Presentation Title

Fixing a Hole Where the Rain Gets In: Building Information Literacy Support for International Students

Location

PARB 227

Type of Presentation

Individual paper/presentation (20 minute presentation)

Target Audience

Higher Education

Abstract

Brenau University has a 2+2 program with Anhui Normal University (ANU) in China. When the ANU students arrive at Brenau they are considered program juniors in English Literature, but they do not have a background using MLA writing and citation to avoid plagiarism. Further, they are unfamiliar with conducting research using the tools of a U.S. academic library or have not been taught to evaluate the information they choose to use in their academic work. Up until this year, the ANU students have had to rely on their English instructors, the student-run Writing Center, and instruction librarians to learn how they should research and write for the American university, all while trying to learn in their major.

Luckily, the Research and Instruction Department at the Trustee Library has successfully led an information literacy and APA writing and citation course geared for psychology majors for over 5. The success of the APA library course and the librarians’ relationship with the Humanities Department lead to a new course designed specifically to teach English majors how to conduct library research, evaluate sources, and write and cite in MLA style.

The ANU students taught the library faculty and the English faculty to think about the speed we teach and the depths that we plumb when we are engaged in information literacy and citation style education. The largest take-away being that learning to write and cite in a prescribed form is like learning a new language, it takes time, repetition, and a lot of guidance. The classes also allowed the students and the librarians to become more familiar with one another and bridge a cross-cultural library intimidation aspect that we did not even knew existed.

In this session we will illustrate how we used both the reputation and the skeleton of our APA program, close communication with the English department, and library tools to reach across campus to help the ANU students engage with academic information sources, become aware of plagiarism, and learn how to write in MLA style in accordance with Brenau University standards.

Presentation Description

Using a 2+2 international program, a relationship within the university community, and library tools to support the information literacy needs of international students.

Session Goals

Illustrate how an organization can use thier contact and successful programs to create new information literacy opportunities.

Session Objectives

Illustrate reaching across-silos at a small, liberal-arts university.

Keywords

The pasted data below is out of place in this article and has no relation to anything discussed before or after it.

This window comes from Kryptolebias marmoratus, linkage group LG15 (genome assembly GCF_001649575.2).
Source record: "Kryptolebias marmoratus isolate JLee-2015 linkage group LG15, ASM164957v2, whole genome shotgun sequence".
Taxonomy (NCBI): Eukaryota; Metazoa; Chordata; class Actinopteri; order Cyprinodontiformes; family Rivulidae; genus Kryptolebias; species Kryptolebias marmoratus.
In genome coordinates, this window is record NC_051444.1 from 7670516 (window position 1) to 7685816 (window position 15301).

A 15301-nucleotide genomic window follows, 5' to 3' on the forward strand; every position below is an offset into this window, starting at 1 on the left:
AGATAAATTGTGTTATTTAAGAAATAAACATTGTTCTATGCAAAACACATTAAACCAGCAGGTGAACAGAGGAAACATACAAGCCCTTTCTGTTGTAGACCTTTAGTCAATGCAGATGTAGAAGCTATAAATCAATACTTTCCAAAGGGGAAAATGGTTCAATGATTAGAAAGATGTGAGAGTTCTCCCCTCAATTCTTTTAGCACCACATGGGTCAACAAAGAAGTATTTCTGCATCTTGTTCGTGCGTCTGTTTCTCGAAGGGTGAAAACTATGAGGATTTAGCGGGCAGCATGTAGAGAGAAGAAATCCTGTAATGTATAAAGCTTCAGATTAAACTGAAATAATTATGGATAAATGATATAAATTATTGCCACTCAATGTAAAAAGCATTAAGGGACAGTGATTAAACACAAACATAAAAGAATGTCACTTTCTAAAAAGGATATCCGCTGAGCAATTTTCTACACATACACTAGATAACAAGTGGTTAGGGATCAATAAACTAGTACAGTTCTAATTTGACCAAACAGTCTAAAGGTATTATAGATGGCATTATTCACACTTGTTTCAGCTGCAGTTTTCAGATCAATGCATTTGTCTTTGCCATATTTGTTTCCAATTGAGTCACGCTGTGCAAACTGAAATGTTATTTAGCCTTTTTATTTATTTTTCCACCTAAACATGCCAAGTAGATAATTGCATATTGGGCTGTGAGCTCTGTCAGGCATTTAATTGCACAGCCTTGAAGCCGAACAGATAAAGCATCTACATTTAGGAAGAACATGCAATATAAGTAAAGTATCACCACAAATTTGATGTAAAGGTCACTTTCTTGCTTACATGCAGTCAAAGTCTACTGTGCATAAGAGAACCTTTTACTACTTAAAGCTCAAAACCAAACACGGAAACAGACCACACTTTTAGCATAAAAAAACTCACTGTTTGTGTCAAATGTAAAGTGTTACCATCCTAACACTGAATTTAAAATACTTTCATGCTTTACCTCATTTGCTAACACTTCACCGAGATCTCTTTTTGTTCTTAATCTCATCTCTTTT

across silo partnerships, international students, information literacy, MLA, English major

Publication Type and Release Option

Presentation (Open Access)

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Feb 21st, 8:30 AM Feb 21st, 9:45 AM

Fixing a Hole Where the Rain Gets In: Building Information Literacy Support for International Students

PARB 227

Brenau University has a 2+2 program with Anhui Normal University (ANU) in China. When the ANU students arrive at Brenau they are considered program juniors in English Literature, but they do not have a background using MLA writing and citation to avoid plagiarism. Further, they are unfamiliar with conducting research using the tools of a U.S. academic library or have not been taught to evaluate the information they choose to use in their academic work. Up until this year, the ANU students have had to rely on their English instructors, the student-run Writing Center, and instruction librarians to learn how they should research and write for the American university, all while trying to learn in their major.

Luckily, the Research and Instruction Department at the Trustee Library has successfully led an information literacy and APA writing and citation course geared for psychology majors for over 5. The success of the APA library course and the librarians’ relationship with the Humanities Department lead to a new course designed specifically to teach English majors how to conduct library research, evaluate sources, and write and cite in MLA style.

The ANU students taught the library faculty and the English faculty to think about the speed we teach and the depths that we plumb when we are engaged in information literacy and citation style education. The largest take-away being that learning to write and cite in a prescribed form is like learning a new language, it takes time, repetition, and a lot of guidance. The classes also allowed the students and the librarians to become more familiar with one another and bridge a cross-cultural library intimidation aspect that we did not even knew existed.

In this session we will illustrate how we used both the reputation and the skeleton of our APA program, close communication with the English department, and library tools to reach across campus to help the ANU students engage with academic information sources, become aware of plagiarism, and learn how to write in MLA style in accordance with Brenau University standards.